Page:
POLICY TEXT

I. Definition of Terms

Behavioral Interventions: Positive or preventative non-physical techniques used with students to promote desirable behaviors and reduce identified inappropriate behaviors.

Time-out: The involuntary monitored separation of a student from classmates with a trained adult for part of the school day, only for a brief time, in a non-locked setting.

  • Does not include a student-requested break, a student-initiated or teacher-initiated sensory break, an in-school suspension or detention, or a student’s brief removal to the hallway or similar environment.

Isolated Time Out: The confinement of a student alone in a time out room or some other enclosure, whether inside or outside of the learning environment, without a supervising adult from which the student’s access is restricted.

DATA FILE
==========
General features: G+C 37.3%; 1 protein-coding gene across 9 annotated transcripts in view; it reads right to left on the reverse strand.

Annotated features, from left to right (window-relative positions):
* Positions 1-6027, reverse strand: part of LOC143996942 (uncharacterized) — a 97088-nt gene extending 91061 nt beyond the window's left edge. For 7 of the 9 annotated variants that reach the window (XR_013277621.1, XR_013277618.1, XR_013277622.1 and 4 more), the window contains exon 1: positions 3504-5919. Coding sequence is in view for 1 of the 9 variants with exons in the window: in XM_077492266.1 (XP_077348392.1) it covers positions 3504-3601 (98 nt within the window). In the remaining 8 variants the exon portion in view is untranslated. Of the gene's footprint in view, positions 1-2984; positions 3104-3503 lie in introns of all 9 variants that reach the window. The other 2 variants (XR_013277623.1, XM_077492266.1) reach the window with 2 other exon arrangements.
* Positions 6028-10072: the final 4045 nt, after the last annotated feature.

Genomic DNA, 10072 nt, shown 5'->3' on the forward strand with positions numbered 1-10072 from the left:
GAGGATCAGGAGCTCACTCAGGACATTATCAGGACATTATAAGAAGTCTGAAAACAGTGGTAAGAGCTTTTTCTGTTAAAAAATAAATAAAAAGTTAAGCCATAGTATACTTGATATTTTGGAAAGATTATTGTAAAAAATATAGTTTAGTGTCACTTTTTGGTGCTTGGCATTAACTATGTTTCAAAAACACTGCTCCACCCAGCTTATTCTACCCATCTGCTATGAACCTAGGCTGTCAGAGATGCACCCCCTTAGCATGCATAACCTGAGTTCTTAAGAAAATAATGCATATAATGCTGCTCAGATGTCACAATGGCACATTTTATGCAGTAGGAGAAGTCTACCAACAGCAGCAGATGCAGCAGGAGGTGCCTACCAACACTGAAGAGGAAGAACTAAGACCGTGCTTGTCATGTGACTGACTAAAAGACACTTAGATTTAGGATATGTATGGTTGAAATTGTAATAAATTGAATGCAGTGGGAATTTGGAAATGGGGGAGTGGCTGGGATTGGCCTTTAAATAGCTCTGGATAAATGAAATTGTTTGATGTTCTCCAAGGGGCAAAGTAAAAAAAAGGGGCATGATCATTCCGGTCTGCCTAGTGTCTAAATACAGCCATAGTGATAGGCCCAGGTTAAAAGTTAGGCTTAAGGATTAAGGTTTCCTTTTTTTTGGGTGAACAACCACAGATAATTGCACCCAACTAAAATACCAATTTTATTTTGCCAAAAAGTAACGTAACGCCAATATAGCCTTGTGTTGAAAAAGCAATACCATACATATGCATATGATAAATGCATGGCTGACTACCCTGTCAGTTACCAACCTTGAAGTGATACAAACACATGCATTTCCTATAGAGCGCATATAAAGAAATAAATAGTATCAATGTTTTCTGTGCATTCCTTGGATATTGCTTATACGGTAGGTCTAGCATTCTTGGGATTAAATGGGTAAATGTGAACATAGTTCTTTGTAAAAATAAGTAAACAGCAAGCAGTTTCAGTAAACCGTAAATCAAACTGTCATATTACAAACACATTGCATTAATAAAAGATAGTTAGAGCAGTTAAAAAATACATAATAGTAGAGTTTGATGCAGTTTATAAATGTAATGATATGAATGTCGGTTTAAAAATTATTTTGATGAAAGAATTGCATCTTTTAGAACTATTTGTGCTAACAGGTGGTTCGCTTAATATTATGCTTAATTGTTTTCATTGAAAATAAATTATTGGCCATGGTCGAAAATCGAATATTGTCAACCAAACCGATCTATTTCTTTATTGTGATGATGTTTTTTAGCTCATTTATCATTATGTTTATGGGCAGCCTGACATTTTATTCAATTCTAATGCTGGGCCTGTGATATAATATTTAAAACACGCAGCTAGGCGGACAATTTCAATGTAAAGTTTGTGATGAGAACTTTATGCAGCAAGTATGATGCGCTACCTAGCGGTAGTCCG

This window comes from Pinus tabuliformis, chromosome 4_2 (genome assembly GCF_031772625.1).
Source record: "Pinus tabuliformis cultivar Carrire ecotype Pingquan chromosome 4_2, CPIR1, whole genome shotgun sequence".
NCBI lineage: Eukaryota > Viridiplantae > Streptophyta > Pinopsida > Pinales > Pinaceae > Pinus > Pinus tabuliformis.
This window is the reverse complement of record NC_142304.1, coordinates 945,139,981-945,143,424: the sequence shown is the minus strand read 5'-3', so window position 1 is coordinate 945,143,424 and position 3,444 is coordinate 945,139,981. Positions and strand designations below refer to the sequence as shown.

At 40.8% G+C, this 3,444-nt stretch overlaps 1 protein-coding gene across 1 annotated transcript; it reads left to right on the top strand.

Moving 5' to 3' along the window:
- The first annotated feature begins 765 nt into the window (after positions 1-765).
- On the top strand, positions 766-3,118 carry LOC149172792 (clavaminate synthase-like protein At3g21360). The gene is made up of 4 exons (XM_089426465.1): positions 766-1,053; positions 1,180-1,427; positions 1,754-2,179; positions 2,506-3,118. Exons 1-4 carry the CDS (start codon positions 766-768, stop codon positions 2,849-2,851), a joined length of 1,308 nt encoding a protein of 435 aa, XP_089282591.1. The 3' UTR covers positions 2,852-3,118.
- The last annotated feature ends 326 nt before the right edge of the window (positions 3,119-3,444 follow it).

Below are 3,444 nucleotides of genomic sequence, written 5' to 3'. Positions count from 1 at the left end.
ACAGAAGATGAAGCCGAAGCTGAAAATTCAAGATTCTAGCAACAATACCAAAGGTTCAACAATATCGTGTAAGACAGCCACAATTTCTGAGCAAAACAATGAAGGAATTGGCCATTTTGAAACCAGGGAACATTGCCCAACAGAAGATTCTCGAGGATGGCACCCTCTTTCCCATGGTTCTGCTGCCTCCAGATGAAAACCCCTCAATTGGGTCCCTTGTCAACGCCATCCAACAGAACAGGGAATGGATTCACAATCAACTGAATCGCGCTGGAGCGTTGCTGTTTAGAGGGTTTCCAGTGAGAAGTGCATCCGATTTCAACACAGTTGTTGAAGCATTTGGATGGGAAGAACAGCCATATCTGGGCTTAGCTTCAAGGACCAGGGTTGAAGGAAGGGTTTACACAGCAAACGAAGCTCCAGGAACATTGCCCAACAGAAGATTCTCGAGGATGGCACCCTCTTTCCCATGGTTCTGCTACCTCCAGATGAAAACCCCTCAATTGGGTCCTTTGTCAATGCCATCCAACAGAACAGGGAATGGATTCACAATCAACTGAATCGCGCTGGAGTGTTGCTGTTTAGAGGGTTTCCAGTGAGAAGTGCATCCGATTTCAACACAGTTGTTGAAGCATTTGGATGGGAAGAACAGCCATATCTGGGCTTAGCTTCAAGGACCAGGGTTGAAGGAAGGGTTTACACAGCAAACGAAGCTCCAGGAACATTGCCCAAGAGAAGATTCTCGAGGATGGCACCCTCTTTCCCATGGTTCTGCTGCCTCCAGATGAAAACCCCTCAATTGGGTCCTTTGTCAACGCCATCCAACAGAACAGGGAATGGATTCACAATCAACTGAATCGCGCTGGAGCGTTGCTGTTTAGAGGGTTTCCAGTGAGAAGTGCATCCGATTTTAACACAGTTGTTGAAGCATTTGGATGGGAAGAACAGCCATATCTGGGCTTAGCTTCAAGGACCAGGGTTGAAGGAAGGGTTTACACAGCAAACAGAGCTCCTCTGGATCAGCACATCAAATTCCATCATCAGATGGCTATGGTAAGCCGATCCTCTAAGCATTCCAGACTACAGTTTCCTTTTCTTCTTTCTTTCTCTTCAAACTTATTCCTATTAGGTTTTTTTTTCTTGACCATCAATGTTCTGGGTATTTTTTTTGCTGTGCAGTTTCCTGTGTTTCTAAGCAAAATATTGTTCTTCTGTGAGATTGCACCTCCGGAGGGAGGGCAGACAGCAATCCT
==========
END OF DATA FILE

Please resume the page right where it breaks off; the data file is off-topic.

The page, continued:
Momentary Physical Intervention: The use of brief (i.e., 5 seconds or less) physical intervention with a student using limited force by direct person-to-person contact. Momentary physical interventions do not restrict or immobilize a student from freely moving their body and limbs for a period of time.

Imminent Danger of Serious Physical Harm: A situation where a student presents an immediate danger to the safety and well-being of himself, herself, or another person and is likely to cause immediate physical harm.